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PLoS One. 2018 Feb 14;13(2):e0191909. doi: 10.1371/journal.pone.0191909. eCollection 2018.

Reduced cognitive function, increased blood-brain-barrier transport and inflammatory responses, and altered brain metabolites in LDLr -/-and C57BL/6 mice fed a western diet.

Author information

1
Department of Molecular Biosciences, School of Veterinary Medicine, University of California, Davis, California, United States of America.
2
Division of Cardiovascular Medicine, Department of Internal Medicine, University of California, Davis, California, United States of America.
3
Department of Nutrition, School of Medicine, Case Western Reserve University, Cleveland, Ohio, United States of America.
4
Department of Environmental Toxicology, University of California, Davis, California, United States of America.
5
Magnetic Resonance Research Center, Department of Diagnostic Radiology, Yale University School of Medicine, New Haven, Connecticut, United States of America.
6
Department of Pathology, Microbiology, and Immunology, School of Veterinary Medicine, University of California, Davis, California, United States of America.
7
Department of Physiology and Membrane Biology, University of California, Davis, California, United States of America.
8
Department of Endocrinology, Yale University, New Haven, Connecticut, United States of America.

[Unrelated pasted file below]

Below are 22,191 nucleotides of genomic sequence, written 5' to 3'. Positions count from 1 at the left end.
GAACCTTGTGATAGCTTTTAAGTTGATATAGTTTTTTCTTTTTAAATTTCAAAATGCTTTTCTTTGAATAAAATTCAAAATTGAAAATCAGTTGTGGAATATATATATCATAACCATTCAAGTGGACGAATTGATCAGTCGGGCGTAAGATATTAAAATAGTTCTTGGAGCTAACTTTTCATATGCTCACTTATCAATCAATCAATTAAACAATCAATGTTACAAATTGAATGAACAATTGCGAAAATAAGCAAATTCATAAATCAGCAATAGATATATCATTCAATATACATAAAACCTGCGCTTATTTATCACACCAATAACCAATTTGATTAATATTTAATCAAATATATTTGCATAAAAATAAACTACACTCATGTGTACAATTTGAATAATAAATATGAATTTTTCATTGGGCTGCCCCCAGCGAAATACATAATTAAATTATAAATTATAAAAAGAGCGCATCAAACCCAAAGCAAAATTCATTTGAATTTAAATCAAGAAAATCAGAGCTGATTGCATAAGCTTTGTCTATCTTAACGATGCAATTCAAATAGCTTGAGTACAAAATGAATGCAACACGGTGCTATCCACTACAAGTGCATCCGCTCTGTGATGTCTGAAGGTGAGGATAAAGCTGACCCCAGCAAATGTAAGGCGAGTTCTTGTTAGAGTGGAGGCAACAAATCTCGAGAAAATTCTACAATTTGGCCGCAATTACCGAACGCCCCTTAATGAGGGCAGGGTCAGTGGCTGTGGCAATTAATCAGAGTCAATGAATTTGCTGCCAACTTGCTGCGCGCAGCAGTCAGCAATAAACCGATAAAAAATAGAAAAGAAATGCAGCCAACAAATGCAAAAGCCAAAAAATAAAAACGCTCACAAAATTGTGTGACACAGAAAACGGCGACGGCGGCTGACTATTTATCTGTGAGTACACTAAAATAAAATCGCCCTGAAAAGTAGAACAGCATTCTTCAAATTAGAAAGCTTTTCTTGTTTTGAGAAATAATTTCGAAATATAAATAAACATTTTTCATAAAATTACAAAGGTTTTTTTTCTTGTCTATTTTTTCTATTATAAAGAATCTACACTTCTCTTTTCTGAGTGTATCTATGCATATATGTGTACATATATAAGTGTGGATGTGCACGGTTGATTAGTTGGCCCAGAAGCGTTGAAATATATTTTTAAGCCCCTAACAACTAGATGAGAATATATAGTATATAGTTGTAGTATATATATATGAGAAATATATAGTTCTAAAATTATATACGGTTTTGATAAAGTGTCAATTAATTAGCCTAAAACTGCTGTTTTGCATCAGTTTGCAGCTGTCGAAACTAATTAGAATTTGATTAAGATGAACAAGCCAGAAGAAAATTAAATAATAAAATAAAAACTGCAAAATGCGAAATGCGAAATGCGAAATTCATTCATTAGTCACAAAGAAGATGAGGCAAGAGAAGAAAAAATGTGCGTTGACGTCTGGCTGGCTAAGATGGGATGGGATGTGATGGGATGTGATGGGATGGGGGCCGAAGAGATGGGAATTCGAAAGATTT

9
Yale PET Center, Department of Diagnostic Radiology, Yale University, New Haven, Connecticut, United States of America.
10
West Coast Metabolomics Center, Genome Center, University of California, Davis, California, United States of America.

Abstract

Recent work suggests that diet affects brain metabolism thereby impacting cognitive function. Our objective was to determine if a western diet altered brain metabolism, increased blood-brain barrier (BBB) transport and inflammation, and induced cognitive impairment in C57BL/6 (WT) mice and low-density lipoprotein receptor null (LDLr -/-) mice, a model of hyperlipidemia and cognitive decline. We show that a western diet and LDLr -/- moderately influence cognitive processes as assessed by Y-maze and radial arm water maze. Also, western diet significantly increased BBB transport, as well as microvessel factor VIII in LDLr -/- and microglia IBA1 staining in WT, both indicators of activation and neuroinflammation. Interestingly, LDLr -/- mice had a significant increase in 18F- fluorodeoxyglucose uptake irrespective of diet and brain 1H-magnetic resonance spectroscopy showed increased lactate and lipid moieties. Metabolic assessments of whole mouse brain by GC/MS and LC/MS/MS showed that a western diet altered brain TCA cycle and β-oxidation intermediates, levels of amino acids, and complex lipid levels and elevated proinflammatory lipid mediators. Our study reveals that the western diet has multiple impacts on brain metabolism, physiology, and altered cognitive function that likely manifest via multiple cellular pathways.

PMID:
29444171
PMCID:
PMC5812615
DOI:
10.1371/journal.pone.0191909
[Indexed for MEDLINE]
Free PMC Article

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